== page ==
- How do we make sure HS2 delivers to its full potential to the whole of the region?
- Andrew and Jo, how do we build back better in terms of inclusivity?
- Andrew – We need to focus on young people and how we give them opportunities. We need to ensure that education is linked to a skills agenda to create opportunities. The North East isn’t lacking skills, we just have the wrong skills. So we need to re-skill our adult population.
- Jo – Inclusive growth is one of the cornerstones of our industrial strategy. We have seen significant employment growth but no filter through to the wider community. So, we have high paying jobs but high unemployment. There has to be better devolved tools to enable local areas to tackle these issues.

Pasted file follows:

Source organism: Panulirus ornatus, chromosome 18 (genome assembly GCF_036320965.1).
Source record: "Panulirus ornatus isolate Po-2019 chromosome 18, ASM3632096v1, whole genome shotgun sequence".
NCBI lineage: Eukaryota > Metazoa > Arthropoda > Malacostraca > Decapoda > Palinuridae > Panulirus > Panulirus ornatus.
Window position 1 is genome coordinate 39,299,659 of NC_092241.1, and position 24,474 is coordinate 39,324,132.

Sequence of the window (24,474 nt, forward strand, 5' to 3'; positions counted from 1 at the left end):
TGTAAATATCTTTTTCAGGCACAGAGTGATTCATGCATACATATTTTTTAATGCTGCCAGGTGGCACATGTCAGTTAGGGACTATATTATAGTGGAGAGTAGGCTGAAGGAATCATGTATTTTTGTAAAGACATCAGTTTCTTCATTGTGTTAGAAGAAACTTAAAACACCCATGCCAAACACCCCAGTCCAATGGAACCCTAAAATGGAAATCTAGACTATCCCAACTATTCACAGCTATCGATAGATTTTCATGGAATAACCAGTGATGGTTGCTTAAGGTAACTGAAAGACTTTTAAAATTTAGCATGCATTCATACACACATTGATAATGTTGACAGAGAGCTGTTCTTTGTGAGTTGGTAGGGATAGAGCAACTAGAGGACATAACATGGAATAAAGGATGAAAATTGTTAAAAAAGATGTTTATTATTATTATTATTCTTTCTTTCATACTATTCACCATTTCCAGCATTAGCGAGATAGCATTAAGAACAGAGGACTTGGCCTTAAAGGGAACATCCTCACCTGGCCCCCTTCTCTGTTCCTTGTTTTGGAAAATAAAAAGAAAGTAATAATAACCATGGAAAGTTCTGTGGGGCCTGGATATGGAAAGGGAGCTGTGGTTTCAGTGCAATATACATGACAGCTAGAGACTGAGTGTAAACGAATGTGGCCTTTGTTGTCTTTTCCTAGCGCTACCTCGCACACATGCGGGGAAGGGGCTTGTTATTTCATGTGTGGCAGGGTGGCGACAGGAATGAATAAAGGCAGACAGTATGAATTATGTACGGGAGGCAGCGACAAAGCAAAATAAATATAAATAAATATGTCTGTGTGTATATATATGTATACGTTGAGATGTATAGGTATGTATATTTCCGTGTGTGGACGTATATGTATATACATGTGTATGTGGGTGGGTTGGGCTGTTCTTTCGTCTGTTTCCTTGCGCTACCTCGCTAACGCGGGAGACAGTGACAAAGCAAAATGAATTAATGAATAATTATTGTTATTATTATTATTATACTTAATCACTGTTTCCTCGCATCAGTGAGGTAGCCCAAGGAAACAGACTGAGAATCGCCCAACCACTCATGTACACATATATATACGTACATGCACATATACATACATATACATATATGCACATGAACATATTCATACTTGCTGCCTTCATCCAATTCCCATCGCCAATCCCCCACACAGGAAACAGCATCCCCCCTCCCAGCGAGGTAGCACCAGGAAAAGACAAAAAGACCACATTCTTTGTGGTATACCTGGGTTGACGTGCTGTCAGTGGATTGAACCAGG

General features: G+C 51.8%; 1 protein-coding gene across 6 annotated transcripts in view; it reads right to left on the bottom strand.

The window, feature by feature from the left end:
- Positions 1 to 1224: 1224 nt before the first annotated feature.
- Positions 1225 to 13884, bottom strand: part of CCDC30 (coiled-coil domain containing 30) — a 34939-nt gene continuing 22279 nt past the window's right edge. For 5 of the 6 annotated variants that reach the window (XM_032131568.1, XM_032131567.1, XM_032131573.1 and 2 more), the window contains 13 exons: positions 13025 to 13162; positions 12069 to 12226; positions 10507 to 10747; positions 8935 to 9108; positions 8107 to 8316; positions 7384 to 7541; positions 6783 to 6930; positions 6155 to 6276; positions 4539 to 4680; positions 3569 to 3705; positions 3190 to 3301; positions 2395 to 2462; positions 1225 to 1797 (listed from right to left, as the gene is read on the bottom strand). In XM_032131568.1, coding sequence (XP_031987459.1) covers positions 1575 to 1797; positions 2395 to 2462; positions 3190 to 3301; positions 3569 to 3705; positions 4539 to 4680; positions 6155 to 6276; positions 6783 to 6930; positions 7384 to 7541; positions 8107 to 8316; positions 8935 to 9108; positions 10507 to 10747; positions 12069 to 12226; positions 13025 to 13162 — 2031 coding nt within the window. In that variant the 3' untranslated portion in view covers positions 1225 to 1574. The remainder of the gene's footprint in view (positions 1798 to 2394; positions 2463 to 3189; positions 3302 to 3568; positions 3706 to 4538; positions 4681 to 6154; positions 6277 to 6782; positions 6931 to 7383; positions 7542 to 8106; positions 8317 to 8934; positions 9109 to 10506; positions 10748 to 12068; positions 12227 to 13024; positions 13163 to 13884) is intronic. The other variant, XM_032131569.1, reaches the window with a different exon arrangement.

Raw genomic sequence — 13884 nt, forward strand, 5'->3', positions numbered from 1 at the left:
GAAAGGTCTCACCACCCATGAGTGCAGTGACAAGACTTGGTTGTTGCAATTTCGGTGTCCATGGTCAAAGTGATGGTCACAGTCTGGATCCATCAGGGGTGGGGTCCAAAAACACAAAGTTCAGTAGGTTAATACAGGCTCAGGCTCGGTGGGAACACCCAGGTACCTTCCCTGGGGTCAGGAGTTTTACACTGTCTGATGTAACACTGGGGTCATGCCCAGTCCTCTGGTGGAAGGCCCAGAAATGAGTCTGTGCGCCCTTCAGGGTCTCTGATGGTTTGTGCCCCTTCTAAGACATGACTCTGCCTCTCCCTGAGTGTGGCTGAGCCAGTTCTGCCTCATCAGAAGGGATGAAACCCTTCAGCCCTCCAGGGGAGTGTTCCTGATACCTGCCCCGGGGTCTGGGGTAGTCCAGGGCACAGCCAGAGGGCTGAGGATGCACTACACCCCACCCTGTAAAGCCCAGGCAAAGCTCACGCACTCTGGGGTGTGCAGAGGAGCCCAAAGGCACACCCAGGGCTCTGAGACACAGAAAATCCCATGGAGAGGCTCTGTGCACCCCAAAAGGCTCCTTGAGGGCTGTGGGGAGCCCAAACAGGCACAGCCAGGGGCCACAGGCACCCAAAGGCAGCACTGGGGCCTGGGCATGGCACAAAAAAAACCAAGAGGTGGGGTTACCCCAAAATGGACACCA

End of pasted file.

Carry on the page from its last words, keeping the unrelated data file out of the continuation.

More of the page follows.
- Julia, how important has it been to have a clear mayoral voice championing your region?
- It’s been incredibly helpful. We’ve been able to challenge government on how their national policies are translating into reality. This has helped the government tailor their policies in response to this crisis.
- Mayoral and combined authorities also have huge convening powers that can cut through stultifying conversations.